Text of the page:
How would you feel if you sent your camera in for a repair only to receive a next generation model on your doorstep instead of your repaired camera? Well, emotions aside, this is exactly what many Nikon shooters are reporting according to Nikonrumors.com. According to the website, Nikon is taking a novel approach to incoming repairs: don't fix, replace.
So, is this true?
According to Nikonrumors, many reports have come in, especially from Europe, of Nikon replacing faulty D600s with D610s. When the Nikon D610 was announced last October, it came as a surprise to many. Why” The D600 was announced only about a year after the D600 and its only real improvements came in the form of a quiet mode and a 1 extra fps speed in continuous drive. Other than that, the D600 and D610 are essentially the same.
With the D600, there was a common fault: dust and oil spots from the action of the shutter ending up on the sensor, making for dark spotted, and thus ugly, pictures. The D610? So far, so good, no oil spots on the sensor.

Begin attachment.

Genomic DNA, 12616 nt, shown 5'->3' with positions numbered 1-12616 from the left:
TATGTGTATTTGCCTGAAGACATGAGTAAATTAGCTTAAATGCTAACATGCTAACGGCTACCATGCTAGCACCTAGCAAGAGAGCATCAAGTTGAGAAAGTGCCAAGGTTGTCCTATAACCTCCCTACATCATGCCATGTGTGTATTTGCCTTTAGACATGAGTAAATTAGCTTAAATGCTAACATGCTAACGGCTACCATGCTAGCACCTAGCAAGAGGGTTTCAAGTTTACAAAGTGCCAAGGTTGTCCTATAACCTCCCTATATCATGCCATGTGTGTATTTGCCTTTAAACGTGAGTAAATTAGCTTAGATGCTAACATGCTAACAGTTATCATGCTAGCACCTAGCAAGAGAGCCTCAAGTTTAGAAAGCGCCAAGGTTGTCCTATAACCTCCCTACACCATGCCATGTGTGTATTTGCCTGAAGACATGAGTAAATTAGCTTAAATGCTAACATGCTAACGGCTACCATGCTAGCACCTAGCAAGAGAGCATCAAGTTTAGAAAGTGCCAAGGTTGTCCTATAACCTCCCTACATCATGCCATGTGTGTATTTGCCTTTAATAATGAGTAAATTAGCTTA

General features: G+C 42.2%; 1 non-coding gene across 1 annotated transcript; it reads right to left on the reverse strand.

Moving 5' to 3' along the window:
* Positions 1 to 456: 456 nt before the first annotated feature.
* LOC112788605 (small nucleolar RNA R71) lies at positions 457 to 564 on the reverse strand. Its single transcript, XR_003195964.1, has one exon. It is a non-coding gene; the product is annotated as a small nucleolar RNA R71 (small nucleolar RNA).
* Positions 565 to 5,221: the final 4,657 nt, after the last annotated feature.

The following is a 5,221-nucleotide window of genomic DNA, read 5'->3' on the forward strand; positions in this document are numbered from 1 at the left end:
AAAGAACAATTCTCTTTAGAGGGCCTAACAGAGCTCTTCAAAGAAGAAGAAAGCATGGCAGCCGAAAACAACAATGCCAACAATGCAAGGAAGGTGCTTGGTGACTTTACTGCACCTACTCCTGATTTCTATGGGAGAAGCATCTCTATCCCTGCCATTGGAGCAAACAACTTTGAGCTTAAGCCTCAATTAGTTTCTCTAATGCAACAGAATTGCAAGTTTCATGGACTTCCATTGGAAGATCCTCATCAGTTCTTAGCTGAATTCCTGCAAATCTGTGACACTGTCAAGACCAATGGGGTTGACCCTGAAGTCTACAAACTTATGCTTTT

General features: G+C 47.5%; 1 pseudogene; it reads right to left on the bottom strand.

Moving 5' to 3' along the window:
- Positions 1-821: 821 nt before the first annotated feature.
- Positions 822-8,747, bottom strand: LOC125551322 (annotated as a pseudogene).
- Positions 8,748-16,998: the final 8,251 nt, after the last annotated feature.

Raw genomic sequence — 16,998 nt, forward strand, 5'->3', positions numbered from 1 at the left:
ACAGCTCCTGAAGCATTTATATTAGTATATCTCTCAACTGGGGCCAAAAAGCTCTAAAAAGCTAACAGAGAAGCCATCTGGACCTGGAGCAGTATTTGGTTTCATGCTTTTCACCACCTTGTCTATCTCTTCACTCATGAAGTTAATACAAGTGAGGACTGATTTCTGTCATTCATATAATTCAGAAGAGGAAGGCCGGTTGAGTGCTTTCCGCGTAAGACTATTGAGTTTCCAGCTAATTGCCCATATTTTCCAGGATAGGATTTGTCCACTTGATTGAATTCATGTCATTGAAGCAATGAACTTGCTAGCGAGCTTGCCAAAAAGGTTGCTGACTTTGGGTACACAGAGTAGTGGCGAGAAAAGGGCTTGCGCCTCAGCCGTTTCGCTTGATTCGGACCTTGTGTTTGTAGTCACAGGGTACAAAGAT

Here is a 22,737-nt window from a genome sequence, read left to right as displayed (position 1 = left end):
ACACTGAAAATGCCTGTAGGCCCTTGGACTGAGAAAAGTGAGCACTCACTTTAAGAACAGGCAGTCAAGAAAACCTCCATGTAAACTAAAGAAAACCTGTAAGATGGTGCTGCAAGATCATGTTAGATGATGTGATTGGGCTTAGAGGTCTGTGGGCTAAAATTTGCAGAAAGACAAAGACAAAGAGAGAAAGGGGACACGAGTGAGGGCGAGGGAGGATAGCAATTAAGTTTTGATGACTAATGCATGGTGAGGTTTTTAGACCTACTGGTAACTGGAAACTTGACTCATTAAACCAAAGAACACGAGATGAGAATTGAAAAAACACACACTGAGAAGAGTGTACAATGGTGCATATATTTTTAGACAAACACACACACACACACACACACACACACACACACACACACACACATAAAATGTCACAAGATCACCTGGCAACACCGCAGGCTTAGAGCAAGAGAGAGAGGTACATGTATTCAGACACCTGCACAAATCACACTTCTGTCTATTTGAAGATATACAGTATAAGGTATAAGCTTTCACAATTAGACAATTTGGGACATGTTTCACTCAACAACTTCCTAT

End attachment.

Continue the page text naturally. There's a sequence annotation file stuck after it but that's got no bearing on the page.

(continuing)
The implication: rather than fix a fault-prone camera, Nikon is simply replacing them.
A computer screen shot of a Nikon shooter from the United States checking a service update status on the Internet seems to confirm this suspicion. The picture (with sensitive data blacked out), again posted by Nikonrumors, suggests that someone sent a D600 in for a dirty sensor only to get a D610 in return.
In the past, Nikon has simply replaced the shutter mechanisms in the D600 with the dirt-free unit of the D610.
What do you think? Is it okay for a company to replace the product you bought with another or would you want your camera back? Well, right now, things are just rumors but, if you plan on sending in your D600 for service, it will be worth keeping an eye on the repair status, which may just turn into a product replacement, instead.
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